By Lisa James, Partner & Gareth Jones, Partner and Occupational Psychologist, Saxton Bampfylde
This is a time of wide-reaching change in the public sector. The sector is grappling with the impact of changes in demand, in technology, and in both commercial and partnership models in public service delivery. The public sector’s traditional partners in both the private and the third sector are themselves contending with changing funding models and changing needs. Delivery increasingly requires new types of partnership models and working. And, finally but significantly, there is a level of political instability which leads to significant medium-term policy uncertainty.
All of this means that we are in a time not only of change, but also of ambiguity. Public-sector leaders are being tasked not only with delivering discrete and definable change programmes, but also with developing and articulating responses to major national or global challenges at a time when both the problems and the tools available to tackle them are unclear and hard to predict.
AN HONEST APPROACH
The demands that groups put on their leaders in times of change and ambiguity are complex and need to be carefully balanced. In the simplest terms, groups who are facing change will tend to look to their leaders for protection. But, crucially, this does not mean that the task of the leader is to defend the status quo at all costs.
The best leaders will introduce what clarity they can, but are also honest and up-front about what cannot be predicted or guaranteed. They take seriously their role in protecting the team from some of the adverse consequences of change (particularly from pressure from above), but must also resist the urge to be paternalistic – engaging their teams in the design and ownership of the change process rather than allowing them to be passive recipients of it.
This is particularly important during periods of ambiguity. Ambiguity can be paralytic, and very often leaders will have no more information about, or control over, medium-term outcomes than their teams do. In this context, clarity about the end goal and the team’s ultimate raison d’etre is all the more important. At the same time, leaders can help their teams to focus on the things that they do have power on, and be clear on the contribution that their day-to-day work is still making.
There will always be some members of a team who embrace change whole-heartedly: who see and are excited by the opportunities, and who have low enough needs for security and stability that ambiguity or personal risk do not faze them. For many, though, any truly radical change will be a challenge to a long-established professional identity, and will force them to restructure their view of themselves.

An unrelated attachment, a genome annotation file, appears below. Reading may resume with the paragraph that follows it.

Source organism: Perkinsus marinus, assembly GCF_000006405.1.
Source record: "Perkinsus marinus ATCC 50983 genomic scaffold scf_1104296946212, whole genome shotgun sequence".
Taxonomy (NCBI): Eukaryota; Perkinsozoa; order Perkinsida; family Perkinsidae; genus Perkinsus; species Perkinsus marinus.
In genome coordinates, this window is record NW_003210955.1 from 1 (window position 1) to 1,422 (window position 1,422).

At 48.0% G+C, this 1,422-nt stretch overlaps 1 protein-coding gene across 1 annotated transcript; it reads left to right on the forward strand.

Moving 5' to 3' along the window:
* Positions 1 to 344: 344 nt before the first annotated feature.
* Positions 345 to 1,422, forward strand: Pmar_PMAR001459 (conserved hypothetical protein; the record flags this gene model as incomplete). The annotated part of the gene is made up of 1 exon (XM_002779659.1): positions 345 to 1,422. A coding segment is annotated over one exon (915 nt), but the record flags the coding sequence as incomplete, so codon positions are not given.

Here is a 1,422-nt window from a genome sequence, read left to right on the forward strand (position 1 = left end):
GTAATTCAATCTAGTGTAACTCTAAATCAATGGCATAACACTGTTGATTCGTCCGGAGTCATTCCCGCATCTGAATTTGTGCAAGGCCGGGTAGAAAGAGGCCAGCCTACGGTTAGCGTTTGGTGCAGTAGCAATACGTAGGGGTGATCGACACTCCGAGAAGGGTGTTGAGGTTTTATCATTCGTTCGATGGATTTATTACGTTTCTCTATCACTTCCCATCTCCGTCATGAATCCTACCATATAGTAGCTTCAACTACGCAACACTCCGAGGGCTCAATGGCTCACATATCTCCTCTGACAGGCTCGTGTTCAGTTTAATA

And, of course, in any time of wide-reaching change, there will still be large numbers of people who are engaged in business as usual activities. These people are often neglected in thinking about change, but their work remains as important as ever, and it is easy for their engagement to fall.
This means that emotional intelligence is at a premium during periods of change. Pressure will often make people increasingly task-focussed rather than people-focussed – and leaders who are delivering change are often under immense pressure, whether from time pressure, resource constraints, scrutiny, weight of expectation, or all of the above. It is vital that leaders recognise this tendency in themselves and take steps to mitigate it. Equally valid, though, they might choose to bring in other senior members of the team whose strengths lie in their people focus, or identify people within the team who can help them to take its temperature at key points.
LOOKING INWARD AND OUTWARD
Change, therefore, places great demands on leaders. It requires them to balance the protection and the empowerment of their team, and to balance a clear-eyed focus on what needs to be done with empathy for those affected.
This takes real self-awareness, and resilience under great pressure. The final responsibility, then, that leaders have is to themselves. The uncertainty and personal risk which affect teams often affect their leaders no less. All leaders are conscious that they cannot pass the pressure they feel down to their teams too much: but equally, simply internalising it is not sustainable. If leaders are to have the emotional resource to support others, they also need to finds ways to sustain themselves effectively.
Much has been written in recent years about the role that mindfulness and similar techniques can play in reducing stress. These are undoubtedly helpful as a way to help manage the personal impacts of stress and to maintain perspective. However, these internally-focussed methods should be seen as just one element in a wider tool-kit.
There are some core leadership skills, like prioritisation and delegation, which are essential if leaders are to make their roles sustainable. However, leaders also need to build effective support networks for themselves, to ensure that they can access the advice and support they need outside the immediate team or organisational environment.
External mentors, whether formal or informal, can play an immensely valuable role as sounding-boards and sources of support. Good coaching can help leaders to identify and focus on the personal goals that they want to set for themselves, and to make sure that they gain focussed personal development from a period of change, as well as delivering for their organisations.
Finally, there is an important role that the public sector can play in establishing cross-cutting support and learning groups. These should, ideally, be focussed not on individual policy areas but on challenges or tasks – whether dealing with policy uncertainty, setting up new organisations or closing existing ones down, or implementing major operational change – to help leaders share best practice and support one another.